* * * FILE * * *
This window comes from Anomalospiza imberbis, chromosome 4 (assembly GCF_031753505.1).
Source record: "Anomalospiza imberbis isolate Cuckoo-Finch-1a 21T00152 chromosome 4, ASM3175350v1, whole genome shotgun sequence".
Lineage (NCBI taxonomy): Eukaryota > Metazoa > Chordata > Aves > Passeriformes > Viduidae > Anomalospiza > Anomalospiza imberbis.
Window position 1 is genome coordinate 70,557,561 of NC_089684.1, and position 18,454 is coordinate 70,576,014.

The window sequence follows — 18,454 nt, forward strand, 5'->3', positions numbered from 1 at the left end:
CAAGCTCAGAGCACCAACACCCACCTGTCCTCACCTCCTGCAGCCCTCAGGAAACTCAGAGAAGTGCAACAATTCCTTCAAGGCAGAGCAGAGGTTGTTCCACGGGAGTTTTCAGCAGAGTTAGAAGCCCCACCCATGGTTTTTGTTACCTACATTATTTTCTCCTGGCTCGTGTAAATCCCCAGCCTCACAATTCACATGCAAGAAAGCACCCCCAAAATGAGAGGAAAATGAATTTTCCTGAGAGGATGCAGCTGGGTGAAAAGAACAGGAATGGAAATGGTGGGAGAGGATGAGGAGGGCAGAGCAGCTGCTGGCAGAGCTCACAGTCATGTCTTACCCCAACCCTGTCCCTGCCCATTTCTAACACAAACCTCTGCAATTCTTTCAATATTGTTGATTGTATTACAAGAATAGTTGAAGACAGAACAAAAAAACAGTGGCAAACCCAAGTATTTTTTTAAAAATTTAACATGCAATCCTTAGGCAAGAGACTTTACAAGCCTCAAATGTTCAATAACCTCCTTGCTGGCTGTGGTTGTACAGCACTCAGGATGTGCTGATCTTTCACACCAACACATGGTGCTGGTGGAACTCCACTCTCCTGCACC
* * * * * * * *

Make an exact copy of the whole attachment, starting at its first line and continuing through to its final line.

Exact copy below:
This window comes from Anomalospiza imberbis, chromosome 4 (assembly GCF_031753505.1).
Source record: "Anomalospiza imberbis isolate Cuckoo-Finch-1a 21T00152 chromosome 4, ASM3175350v1, whole genome shotgun sequence".
Lineage (NCBI taxonomy): Eukaryota > Metazoa > Chordata > Aves > Passeriformes > Viduidae > Anomalospiza > Anomalospiza imberbis.
Window position 1 is genome coordinate 70,557,561 of NC_089684.1, and position 18,454 is coordinate 70,576,014.

The window sequence follows — 18,454 nt, forward strand, 5'->3', positions numbered from 1 at the left end:
CAAGCTCAGAGCACCAACACCCACCTGTCCTCACCTCCTGCAGCCCTCAGGAAACTCAGAGAAGTGCAACAATTCCTTCAAGGCAGAGCAGAGGTTGTTCCACGGGAGTTTTCAGCAGAGTTAGAAGCCCCACCCATGGTTTTTGTTACCTACATTATTTTCTCCTGGCTCGTGTAAATCCCCAGCCTCACAATTCACATGCAAGAAAGCACCCCCAAAATGAGAGGAAAATGAATTTTCCTGAGAGGATGCAGCTGGGTGAAAAGAACAGGAATGGAAATGGTGGGAGAGGATGAGGAGGGCAGAGCAGCTGCTGGCAGAGCTCACAGTCATGTCTTACCCCAACCCTGTCCCTGCCCATTTCTAACACAAACCTCTGCAATTCTTTCAATATTGTTGATTGTATTACAAGAATAGTTGAAGACAGAACAAAAAAACAGTGGCAAACCCAAGTATTTTTTTAAAAATTTAACATGCAATCCTTAGGCAAGAGACTTTACAAGCCTCAAATGTTCAATAACCTCCTTGCTGGCTGTGGTTGTACAGCACTCAGGATGTGCTGATCTTTCACACCAACACATGGTGCTGGTGGAACTCCACTCTCCTGCACC